Sri Lanka Cricket needs to be commended for the excellent work they have done to resume a franchise-based tournament.
if all goes well, we should have this city-based competition by the end of the month or at the latest, October. The main reason why Sri Lanka has lagged behind other nations when it comes to T20I cricket is because we do not have a strong T20 domestic competition.
Thanks to the BPL and CPL both Bangladesh and the West Indies have made giant strides in recent times in international cricket while India have taken their game to a new level with the highly successful IPL. What these franchise-based tournaments have done is to provide local players opportunities – especially the young ones – to compete with international stars. That prepares them well for the challenges of international cricket.
It has been said time and again that our domestic cricket needs to be overhauled and now at least we are making a start with T20 cricket thanks to the Lanka Premier League.
A fortnight ago SLC received expressions of interest from a couple of parties to be involved with the LPL tournament and Dubai based Innovative Production Group (IPG) is set to secure the deal.
There is very little that SLC has got to do with the running of the event which basically has been outsourced to IPG, who will own the franchises, marketing and television rights of the event. The board is set to earn a sum of US$ 1.9 million each in the first two years and from then onwards there is a ten percent increase. The five-year deal with IPG is worth US$ 11 million. After the logistical expenses, SLC is sure to earn a net profit of US$ 5 million, which is a godsend in these difficult times due to the outbreak of the COVID-19 pandemic when we have had several cricket series indefinitely postponed.
The event, when it happens, will be a shot in the arm as well for all those who are related to cricket from the local pineapple sellers to curators as they have started to feel the pinch with no cricket being played for six months now.
While outsourcing events such as these takes the burden off SLC, there are traps that the board needs to avoid. In working with third parties something that needs to be done is to examine their audited bank accounts and then to get a bank guarantee to ensure there is no default of payment.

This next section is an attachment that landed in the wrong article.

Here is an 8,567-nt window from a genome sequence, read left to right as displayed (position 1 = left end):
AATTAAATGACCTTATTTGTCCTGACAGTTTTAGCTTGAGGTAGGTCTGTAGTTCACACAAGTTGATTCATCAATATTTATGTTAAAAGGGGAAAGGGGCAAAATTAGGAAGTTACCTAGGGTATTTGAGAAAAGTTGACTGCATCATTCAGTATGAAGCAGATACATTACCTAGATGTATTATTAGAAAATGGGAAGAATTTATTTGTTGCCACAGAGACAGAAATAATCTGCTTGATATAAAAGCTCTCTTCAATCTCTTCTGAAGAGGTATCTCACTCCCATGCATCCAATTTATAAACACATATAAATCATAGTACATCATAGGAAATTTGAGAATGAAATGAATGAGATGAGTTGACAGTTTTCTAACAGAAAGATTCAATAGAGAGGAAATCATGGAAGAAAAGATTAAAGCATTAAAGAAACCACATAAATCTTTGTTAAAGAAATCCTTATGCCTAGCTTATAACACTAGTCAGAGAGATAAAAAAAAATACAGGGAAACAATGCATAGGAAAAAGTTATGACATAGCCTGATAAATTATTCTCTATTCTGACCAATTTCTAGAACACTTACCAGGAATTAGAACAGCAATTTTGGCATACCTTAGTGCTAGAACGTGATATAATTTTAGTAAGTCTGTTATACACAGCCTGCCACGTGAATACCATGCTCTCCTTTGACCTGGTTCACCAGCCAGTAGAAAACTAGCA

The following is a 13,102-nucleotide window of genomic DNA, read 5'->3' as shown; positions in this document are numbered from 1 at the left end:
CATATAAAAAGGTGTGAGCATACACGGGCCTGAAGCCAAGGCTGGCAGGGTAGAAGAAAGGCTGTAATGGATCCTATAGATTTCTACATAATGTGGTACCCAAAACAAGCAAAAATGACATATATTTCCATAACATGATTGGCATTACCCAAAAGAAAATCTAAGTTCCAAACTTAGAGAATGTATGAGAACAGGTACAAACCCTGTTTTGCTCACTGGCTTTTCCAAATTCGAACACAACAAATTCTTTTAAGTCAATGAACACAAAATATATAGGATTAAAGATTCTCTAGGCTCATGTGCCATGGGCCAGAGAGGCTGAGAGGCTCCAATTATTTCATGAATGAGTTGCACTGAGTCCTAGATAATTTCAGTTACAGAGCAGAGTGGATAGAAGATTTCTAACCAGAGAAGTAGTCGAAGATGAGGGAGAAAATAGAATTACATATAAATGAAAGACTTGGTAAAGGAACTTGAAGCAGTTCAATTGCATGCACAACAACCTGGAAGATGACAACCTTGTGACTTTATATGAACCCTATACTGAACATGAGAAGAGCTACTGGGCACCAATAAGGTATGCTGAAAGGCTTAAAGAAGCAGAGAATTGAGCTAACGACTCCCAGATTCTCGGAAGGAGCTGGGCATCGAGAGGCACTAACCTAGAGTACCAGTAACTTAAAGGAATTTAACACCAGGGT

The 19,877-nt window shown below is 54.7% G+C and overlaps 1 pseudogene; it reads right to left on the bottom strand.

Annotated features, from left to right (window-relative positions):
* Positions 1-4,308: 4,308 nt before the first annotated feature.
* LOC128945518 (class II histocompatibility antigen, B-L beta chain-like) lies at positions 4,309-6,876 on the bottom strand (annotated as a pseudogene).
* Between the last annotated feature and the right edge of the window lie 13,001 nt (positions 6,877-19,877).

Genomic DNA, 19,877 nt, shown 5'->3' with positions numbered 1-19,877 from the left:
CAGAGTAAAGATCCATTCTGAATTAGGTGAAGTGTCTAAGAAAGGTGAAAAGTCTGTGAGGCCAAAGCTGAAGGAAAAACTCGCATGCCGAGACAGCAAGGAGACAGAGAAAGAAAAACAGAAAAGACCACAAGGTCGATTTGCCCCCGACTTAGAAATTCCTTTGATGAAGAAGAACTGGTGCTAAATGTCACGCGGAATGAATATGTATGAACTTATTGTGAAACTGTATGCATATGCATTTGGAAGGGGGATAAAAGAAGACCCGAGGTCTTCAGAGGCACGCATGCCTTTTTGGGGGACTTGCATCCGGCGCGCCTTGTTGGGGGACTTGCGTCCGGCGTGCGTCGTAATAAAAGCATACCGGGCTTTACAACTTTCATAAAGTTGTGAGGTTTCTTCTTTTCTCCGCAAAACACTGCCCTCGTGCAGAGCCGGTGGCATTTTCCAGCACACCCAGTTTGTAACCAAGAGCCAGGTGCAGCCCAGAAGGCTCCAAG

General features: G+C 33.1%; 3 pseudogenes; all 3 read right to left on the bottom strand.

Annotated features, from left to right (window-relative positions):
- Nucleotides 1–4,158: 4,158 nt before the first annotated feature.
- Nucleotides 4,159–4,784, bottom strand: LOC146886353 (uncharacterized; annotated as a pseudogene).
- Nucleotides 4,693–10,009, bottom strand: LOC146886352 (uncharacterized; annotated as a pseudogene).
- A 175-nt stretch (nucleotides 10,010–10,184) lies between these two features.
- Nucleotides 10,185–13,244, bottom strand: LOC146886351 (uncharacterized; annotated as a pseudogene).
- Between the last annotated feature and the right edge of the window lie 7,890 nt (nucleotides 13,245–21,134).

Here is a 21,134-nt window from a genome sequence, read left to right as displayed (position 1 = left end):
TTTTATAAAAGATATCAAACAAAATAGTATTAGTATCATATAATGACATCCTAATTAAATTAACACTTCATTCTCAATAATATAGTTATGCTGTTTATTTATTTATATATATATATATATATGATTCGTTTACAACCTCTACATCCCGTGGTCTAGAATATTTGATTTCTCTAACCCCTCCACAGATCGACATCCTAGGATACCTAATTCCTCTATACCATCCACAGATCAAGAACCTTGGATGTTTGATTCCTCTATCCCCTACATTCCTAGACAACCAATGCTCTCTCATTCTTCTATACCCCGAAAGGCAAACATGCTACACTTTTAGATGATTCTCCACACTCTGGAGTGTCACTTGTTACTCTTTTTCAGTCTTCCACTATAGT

SLC has suffered gigantic financial losses for engaging with blacklisted companies such as Nimbus, who defaulted payment in 2009 to the tune of millions of US$. Thankfully, IPG has a good track record having also worked with SLC on successfully conducting the Nidahas Trophy in 2018. But in any case, a bank guarantee is a must.
SLC did have a franchise-based tournament called the SLPL in 2012, but the event was a spectacular failure.
The main reason was that the event was not marketed properly, and it failed to grab the attention of fans with most games being played in empty stadia. The timing of the event was horrible as well as most games were affected by rain and the final was a farce where several rain delays saw the game ending well past 12 midnight. These are lessons that SLC needs to learn.
Another issue that the board needs to be vigilant about is the individuals who own these franchises. Sri Lankan cricket is fighting a major battle with corruptors trying to get hold of not only players and coaches but even curators.
A thorough background check needs to be done on team owners to ensure that unscrupulous elements do not get anywhere closer to those who are engaged in the event. ICC Anti-Corruption boss and former Scotland Yard lead detective Alex Marshall has issued several warnings on how individuals could use franchise-based tournaments to corrupt the sport. Marshall and his team have done an excellent job in identifying these individuals in a bid to clean up the game and their vigilance is crucial to keep our beloved sport clean.
Another serious issue affecting franchise cricket is owners defaulting payments for players. FICA – Federation of International Cricket Association last week identified several T20 competitions where players have gone unpaid. SLC needs to ensure a mechanism that guarantees player fees.
One of the problems that could come up is that leading local companies not showing an interest to invest in sport. Maharajas, Hatton National Bank, Delmege and Singer are some of the companies that used to invest heavily on sports particularly cricket but at present they seem to be showing no interest whatsoever. Sports marketing is a dying art over here, but its potential is huge. As a result of the lack of interest shown by local companies, we seem to be hanging onto any Indian product that is willing to come forward and we can do without some of them.
India, Bangladesh and West Indies have all made an impact in ICC Youth World Cups in recent times as all three nations have won titles in the last decade. All three boards insist on players who are eligible for the Under-19 World Cup being given regular exposure, rubbing shoulders with some of the all-time greats of the sport in their T20 competitions. They are not just there to make up numbers, but it is mandatory that a certain amount of games are given to them and this is reflected when they compete at the big stage. Let us follow that lead.